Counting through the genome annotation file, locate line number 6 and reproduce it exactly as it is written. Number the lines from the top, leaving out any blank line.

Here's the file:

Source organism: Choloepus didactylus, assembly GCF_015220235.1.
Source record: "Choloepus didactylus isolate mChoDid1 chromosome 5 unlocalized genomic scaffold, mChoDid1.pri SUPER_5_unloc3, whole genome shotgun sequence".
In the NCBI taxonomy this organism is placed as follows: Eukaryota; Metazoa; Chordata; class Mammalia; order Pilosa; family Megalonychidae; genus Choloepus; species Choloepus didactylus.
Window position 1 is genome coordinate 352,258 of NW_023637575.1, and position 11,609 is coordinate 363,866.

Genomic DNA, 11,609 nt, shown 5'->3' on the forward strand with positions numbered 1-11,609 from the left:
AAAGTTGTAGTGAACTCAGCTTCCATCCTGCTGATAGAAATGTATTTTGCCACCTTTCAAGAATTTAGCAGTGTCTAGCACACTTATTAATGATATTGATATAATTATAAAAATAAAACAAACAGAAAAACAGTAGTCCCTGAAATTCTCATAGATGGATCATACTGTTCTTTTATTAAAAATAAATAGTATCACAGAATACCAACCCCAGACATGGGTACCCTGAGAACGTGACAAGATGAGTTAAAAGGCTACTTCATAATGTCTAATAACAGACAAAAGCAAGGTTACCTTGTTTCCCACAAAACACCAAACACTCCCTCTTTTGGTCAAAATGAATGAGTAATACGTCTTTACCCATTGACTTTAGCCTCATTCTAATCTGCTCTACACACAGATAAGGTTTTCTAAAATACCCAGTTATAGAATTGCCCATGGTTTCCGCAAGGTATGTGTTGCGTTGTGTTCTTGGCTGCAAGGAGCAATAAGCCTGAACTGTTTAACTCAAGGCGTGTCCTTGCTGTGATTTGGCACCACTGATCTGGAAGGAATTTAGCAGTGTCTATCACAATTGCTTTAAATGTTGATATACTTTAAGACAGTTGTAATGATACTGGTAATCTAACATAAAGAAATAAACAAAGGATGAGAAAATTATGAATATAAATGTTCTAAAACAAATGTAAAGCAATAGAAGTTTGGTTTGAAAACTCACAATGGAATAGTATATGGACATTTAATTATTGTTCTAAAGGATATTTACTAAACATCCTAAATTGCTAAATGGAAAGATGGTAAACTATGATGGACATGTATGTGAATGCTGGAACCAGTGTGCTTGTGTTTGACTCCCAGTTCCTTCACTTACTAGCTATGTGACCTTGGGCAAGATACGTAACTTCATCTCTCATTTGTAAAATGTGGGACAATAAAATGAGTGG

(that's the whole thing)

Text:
AAAGTTGTAGTGAACTCAGCTTCCATCCTGCTGATAGAAATGTATTTTGCCACCTTTCAAGAATTTAGCAGTGTCTAGCACACTTATTAATGATATTGATATAATTATAAAAATAAAACAAACAGAAAAACAGTAGTCCCTGAAATTCTCATAGATGGATCATACTGTTCTTTTATTAAAAATAAATAGTATCACAGAATACCAACCCCAGACATGGGTACCCTGAGAACGTGACAAGATGAGTTAAAAGGCTACTTCATAATGTCTAATAACAGACAAAAGCAAGGTTACCTTGTTTCCCACAAAACACCAAACACTCCCTCTTTTGGTCAAAATGAATGAGTAATACGTCTTTACCCATTGACTTTAGCCTCATTCTAATCTGCTCTACACACAGATAAGGTTTTCTAAAATACCCAGTTATAGAATTGCCCATGGTTTCCGCAAGGTATGTGTTGCGTTGTGTTCTTGGCTGCAAGGAGCAATAAGCCTGAACTGTTTAACTCAAGGCGTGTCCTTGCTGTGATTTGGCACCACTGATCTGGAAGGAATTTAGCAGTGTCTATCACAATTGCTTTAAATGTTGATATACTTTAAGACAGTTGTAATGATACTGGTAATCTAACATAAAGAAATAAACAAAGGATGAGAAAATTATGAATATAAATGTTCTAAAACAAATGTAAAGCAATAGAAGTTTGGTTTGAAAACTCACAATGGAATAGTATATGGACATTTAATTATTGTTCTAAAGGATATTTACTAAACATCCTAAATTGCTAAATGGAAAGATGGTAAACTATGATGGACATGTATGTGAATGCTGGAACCAGTGTGCTTGTGTTTGACTCCCAGTTCCTTCACTTACTAGCTATGTGACCTTGGGCAAGATACGTAACTTCATCTCTCATTTGTAAAATGTGGGACAATAAAATGAGTGG